School-age children: Should I share my fears?

It’s important to be honest with children between the ages of six and twelve, because they can be good at figuring out how a parent feels. But it’s also important to show your feelings in a way that gives them the least amount of worry.

Try not to lean on your children as your main emotional support — even if it seems like they can understand and handle it. Think about sharing your greatest fears with other adults, with a member of your health care team, or with your clergy instead.

It’s important to:

  • Look for support from your partner, a friend, or other grown-ups who can listen and help.
  • Remember that your children will learn how to deal with their fears by watching how you cope with yours.

How to share fears

  • Let your children know that it’s normal to feel worried when a parent is sick.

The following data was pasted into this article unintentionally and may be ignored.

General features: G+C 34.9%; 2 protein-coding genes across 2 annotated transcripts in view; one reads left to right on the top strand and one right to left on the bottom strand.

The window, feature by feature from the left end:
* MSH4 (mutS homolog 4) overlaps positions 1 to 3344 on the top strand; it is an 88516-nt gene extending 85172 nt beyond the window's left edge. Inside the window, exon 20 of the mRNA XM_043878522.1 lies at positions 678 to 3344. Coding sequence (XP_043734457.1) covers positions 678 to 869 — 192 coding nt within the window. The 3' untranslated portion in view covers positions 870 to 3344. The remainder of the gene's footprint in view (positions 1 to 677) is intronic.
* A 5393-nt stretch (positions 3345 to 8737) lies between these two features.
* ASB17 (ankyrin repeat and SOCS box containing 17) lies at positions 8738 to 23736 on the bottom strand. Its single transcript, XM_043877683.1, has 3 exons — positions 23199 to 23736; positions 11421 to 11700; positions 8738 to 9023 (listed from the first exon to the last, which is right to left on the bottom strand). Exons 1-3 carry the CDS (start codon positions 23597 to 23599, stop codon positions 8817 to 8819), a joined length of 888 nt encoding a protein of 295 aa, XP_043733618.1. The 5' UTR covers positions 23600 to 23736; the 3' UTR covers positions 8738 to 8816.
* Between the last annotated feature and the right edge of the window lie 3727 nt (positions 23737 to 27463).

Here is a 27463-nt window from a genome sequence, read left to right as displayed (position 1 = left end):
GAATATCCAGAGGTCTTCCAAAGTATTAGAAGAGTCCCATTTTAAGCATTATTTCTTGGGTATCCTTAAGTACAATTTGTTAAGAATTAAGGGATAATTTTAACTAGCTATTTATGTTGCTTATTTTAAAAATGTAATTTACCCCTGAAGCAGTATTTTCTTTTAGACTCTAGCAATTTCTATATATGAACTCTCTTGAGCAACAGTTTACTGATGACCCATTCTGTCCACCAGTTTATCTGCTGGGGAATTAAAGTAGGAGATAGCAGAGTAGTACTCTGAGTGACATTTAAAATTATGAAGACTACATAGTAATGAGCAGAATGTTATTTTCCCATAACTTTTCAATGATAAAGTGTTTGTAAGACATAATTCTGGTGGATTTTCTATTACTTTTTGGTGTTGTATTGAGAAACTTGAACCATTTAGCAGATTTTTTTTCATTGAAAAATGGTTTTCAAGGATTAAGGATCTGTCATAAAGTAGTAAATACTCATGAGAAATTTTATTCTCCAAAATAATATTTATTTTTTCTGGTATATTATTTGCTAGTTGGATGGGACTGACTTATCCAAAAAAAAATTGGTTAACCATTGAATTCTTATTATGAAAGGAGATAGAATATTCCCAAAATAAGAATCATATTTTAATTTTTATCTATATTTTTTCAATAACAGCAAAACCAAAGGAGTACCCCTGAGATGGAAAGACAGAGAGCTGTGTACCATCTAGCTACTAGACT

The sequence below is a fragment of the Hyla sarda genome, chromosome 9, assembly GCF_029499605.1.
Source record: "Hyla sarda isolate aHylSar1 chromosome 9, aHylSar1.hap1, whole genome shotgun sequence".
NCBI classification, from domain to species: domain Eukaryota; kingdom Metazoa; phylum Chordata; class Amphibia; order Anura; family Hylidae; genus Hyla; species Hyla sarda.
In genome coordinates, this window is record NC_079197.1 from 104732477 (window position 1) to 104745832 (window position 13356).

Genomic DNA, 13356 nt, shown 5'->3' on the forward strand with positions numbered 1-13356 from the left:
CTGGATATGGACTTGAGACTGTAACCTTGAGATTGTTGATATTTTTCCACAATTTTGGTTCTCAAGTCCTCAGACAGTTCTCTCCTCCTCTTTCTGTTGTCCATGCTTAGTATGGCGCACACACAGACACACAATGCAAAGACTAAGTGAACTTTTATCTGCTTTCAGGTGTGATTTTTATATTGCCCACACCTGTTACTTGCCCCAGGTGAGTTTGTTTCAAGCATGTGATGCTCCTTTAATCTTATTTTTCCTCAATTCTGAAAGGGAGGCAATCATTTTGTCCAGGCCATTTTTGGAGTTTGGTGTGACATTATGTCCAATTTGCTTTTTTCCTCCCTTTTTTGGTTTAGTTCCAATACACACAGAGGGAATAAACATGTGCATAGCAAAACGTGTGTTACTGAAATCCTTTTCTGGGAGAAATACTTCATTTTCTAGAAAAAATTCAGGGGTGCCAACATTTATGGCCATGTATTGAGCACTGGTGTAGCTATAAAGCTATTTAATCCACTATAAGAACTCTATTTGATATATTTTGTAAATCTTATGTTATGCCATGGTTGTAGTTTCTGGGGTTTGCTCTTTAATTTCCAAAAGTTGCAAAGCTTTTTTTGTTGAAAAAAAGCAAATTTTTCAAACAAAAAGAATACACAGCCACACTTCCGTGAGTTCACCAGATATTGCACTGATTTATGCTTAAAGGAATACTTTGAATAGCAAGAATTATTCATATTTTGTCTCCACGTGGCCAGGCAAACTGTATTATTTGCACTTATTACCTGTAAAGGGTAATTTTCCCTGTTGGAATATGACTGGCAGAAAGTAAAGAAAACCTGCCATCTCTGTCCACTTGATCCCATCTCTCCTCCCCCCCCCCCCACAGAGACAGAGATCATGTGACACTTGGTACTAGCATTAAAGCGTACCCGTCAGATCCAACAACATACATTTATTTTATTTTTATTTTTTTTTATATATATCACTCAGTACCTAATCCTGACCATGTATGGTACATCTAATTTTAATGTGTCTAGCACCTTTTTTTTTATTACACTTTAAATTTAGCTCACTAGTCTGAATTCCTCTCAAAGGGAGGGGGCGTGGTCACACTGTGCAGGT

• Say that you’ll let your children know if they can help you.
  • Remind them about problems that both of you have dealt with in the past. Explain how you’re coping with your own fears about cancer, and talk about ways that you can handle your fears together.
  • Explain what other people are doing to help you through this illness.
  • Let your children know when you’re feeling okay, so that they don’t have to guess.

Common reactions

It’s okay to share some of your worries with preteens, but before doing it, think how they might react. For example:

  • They may want to know why you are worried.
  • They may want to know what it means if you’re feeling scared. Are you going to die?
  • They will want to hear that they are not the cause of your illness, even if they don’t ask.
  • They will want to know that you will feel better at some point.


American Cancer Society. (2005). Helping children when a family member has

Blum, D. CancerCare Connect. (2005) Helping children when a family member has cancer. Retrieved 6/30/08 from

Harpham, W. (1997). When a parent has cancer: a guide to caring for your children. New York: HarperCollins.

National Cancer Institute (n.d.) When someone in your family has cancer. Retrieved 7/1/08 from